One Donncha Ó hÉallaithe concluded: "It is an absolute indictment of successive Irish Governments that at the foundation of the Irish State there were 250,000 fluent Irish speakers living in Irish-speaking or semi Irish-speaking areas, but the number now is between 20,000 and 30,000."

By contrast, the Latvian language is now in a better position than it has been in for decades (even if it is rather corrupt; a recent survey showed that ca. 40% of the words used in newspapers were not of Baltic origin). Though I realize that the Irish language is not healthy (even by contrast to Welsh, it seems -- though Wales is not a nation-state), there are obviously not a few people who are fervently devoted to its revival... otherwise Irish wouldn't be becoming an official language of the EU this coming January. (Where Brussels will find interpreters who can hack Irish-Maltese -- or Irish-Latvian -- is beyond me!) My question for you, Jams -- are those who won't give up on Irish merely hopeless romantics, or do they have a cogent programme?


jams o donnell said...

Glad you like it Peteris. I can't speak for the parallels between Latvia and Ireland but their existence would not surprise me in the least - Not that I would pretend Ireland's situation under British rule would have come close to that of Latvia's under Stalin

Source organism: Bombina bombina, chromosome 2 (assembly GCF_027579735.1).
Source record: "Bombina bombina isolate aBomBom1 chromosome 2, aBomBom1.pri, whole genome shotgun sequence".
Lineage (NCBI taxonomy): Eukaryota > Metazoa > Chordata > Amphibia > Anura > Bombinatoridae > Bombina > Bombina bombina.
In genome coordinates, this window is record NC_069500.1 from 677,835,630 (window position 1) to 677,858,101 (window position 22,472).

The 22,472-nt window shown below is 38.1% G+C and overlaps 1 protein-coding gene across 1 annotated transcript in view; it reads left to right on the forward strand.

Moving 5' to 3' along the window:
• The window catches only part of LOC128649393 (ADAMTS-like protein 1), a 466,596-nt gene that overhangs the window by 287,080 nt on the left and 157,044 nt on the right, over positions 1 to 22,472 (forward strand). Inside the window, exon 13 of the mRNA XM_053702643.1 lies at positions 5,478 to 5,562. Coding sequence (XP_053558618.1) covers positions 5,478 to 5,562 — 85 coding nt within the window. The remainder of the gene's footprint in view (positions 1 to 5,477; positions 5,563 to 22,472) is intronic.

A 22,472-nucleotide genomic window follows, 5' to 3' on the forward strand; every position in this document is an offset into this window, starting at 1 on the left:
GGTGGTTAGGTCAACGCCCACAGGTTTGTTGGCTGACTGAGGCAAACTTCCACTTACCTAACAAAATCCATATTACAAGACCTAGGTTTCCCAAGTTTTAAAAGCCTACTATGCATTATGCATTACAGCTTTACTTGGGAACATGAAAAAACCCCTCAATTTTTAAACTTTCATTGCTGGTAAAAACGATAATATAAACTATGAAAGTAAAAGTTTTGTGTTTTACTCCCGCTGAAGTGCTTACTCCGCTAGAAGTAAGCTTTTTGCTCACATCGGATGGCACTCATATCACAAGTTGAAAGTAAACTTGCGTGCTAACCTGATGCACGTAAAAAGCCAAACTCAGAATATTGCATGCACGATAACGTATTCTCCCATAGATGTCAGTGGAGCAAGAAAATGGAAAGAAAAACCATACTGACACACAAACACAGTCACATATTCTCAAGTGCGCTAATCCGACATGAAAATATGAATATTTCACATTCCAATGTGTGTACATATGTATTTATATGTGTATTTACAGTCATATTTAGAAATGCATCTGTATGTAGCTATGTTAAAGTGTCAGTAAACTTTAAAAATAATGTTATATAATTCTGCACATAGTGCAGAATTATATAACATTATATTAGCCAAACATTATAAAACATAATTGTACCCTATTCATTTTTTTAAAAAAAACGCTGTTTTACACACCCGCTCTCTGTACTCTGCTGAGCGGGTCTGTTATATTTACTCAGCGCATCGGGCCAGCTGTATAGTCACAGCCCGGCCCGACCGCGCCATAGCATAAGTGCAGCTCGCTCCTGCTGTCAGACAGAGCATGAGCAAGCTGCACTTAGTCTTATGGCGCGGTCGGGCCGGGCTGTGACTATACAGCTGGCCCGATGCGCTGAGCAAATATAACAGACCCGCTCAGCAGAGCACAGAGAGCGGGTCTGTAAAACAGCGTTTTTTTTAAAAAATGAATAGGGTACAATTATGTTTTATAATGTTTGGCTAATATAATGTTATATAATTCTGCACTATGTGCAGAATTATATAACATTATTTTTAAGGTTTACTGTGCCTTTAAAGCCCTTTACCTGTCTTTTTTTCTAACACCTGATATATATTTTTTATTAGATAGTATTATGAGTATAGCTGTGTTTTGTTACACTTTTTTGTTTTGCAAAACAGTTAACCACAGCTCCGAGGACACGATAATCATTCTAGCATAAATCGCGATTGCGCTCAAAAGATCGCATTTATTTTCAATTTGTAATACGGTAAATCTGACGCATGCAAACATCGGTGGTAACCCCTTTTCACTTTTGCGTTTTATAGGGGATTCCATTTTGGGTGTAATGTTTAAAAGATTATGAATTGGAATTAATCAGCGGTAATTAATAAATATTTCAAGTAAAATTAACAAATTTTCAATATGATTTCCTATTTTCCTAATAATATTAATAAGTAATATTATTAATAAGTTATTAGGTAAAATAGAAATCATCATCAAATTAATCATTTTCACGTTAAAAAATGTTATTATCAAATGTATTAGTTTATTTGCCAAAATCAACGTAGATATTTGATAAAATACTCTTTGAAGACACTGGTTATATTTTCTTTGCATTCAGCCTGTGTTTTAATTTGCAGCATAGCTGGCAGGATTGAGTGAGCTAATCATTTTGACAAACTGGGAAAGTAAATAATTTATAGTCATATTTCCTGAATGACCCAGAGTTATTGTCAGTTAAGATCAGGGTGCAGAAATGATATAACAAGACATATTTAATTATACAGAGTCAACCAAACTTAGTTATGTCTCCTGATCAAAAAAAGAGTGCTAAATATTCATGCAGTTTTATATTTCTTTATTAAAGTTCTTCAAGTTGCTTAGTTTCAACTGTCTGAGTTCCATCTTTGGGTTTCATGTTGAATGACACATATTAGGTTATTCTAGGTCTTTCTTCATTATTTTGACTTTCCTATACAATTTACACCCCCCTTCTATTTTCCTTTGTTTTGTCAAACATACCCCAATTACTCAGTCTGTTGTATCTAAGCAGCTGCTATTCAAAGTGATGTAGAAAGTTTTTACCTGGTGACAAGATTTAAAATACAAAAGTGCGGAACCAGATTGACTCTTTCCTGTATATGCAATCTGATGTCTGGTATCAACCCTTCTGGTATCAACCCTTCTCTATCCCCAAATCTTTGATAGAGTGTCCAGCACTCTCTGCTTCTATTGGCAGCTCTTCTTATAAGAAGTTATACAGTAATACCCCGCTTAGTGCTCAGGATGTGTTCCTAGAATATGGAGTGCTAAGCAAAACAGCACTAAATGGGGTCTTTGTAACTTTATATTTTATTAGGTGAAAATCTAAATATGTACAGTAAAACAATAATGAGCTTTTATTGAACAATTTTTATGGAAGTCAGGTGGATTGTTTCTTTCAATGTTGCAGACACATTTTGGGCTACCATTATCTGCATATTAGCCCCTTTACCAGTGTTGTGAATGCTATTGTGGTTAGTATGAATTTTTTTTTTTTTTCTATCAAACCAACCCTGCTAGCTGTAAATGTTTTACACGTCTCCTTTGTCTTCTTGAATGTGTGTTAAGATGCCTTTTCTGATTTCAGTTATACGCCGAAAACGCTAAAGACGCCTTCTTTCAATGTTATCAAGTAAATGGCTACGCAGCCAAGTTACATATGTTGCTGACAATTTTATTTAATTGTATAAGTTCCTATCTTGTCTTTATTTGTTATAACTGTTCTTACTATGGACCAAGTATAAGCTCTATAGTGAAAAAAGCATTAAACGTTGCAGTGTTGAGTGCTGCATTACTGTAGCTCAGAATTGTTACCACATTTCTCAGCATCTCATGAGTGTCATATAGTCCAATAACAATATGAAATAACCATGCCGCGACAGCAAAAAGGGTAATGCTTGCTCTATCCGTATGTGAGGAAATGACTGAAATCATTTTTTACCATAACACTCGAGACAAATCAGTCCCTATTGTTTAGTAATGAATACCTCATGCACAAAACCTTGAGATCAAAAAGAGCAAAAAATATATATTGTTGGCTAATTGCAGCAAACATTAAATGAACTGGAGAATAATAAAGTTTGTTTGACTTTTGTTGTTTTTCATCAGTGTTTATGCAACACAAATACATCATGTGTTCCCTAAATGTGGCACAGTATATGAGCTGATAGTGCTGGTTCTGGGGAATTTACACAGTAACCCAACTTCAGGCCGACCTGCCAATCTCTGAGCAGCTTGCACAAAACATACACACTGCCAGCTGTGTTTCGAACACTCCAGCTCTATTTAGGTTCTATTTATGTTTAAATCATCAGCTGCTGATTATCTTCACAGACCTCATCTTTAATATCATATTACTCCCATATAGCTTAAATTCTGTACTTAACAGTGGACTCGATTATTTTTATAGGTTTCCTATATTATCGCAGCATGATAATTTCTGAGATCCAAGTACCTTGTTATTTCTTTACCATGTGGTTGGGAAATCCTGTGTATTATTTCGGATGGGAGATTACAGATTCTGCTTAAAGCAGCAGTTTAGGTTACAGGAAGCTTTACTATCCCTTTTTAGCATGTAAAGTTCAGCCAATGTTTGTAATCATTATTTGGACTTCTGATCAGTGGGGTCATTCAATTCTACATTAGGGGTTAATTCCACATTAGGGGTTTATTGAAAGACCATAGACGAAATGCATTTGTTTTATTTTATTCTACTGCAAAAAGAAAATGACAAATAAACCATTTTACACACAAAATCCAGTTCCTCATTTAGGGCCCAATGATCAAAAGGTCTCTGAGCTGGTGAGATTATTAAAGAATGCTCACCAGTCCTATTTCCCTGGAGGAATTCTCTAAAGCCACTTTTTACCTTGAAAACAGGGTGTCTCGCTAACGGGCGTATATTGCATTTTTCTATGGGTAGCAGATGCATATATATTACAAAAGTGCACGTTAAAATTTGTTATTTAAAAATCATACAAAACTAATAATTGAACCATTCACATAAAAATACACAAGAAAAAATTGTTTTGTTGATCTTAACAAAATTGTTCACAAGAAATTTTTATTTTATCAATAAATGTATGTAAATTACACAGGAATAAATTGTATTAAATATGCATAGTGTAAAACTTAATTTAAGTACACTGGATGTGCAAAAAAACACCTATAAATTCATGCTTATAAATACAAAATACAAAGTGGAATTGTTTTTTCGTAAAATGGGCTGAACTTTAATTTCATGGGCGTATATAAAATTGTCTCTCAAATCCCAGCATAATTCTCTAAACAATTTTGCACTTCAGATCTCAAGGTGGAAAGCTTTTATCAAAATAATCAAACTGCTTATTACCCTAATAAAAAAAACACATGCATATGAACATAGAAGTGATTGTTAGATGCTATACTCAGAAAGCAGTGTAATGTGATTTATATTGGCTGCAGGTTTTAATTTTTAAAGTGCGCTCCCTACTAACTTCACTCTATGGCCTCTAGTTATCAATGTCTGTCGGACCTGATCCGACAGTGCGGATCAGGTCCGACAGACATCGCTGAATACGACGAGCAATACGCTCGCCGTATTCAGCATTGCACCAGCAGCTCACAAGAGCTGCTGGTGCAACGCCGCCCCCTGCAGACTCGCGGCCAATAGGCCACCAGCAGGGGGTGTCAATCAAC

As for the language and keeping it going? The Irish Irelander plan to create a gaelic speaking nation has been a total failure. A lot of resources have been expended on maintaining the language. The end result? a few tens of thousands of regular speakers. Had it not expended the resources would there be any left? We will never know. That said, virtually everyone in the Republic has at least have some knowledge of Gaelic (recent immigrants excepted).

Are the Irish government hopeless romantics? a point to consider well Peteris. Personally I don't think the Irish Government can do anything other than support the language even if that support does only a little to prevent it from becoming a historical curiosity. It is locked into doing what it currently does to support the language withn no politically acceptable alternative.

Perhaps there was a lack of will to go the whole hog and create a gaelic state: while Irish remains a compulsory language in school and it used to be (I dont know if it still is) a pre requisite for employment in the state sector, the language of government business remained English from the nation's very inception.

Perhaps some politicians would like to see the language quietly disappear, but I don't see that happening even if it is not "cost effective" (how does one quantify one's heritage?)the Irish Government will continue to support the language. This isn't necessarily just sentimentalility; I get the feeling that the Irish people would not be too happy if Gaelic was left to wither on the vine even if most would never use it in their day to day life.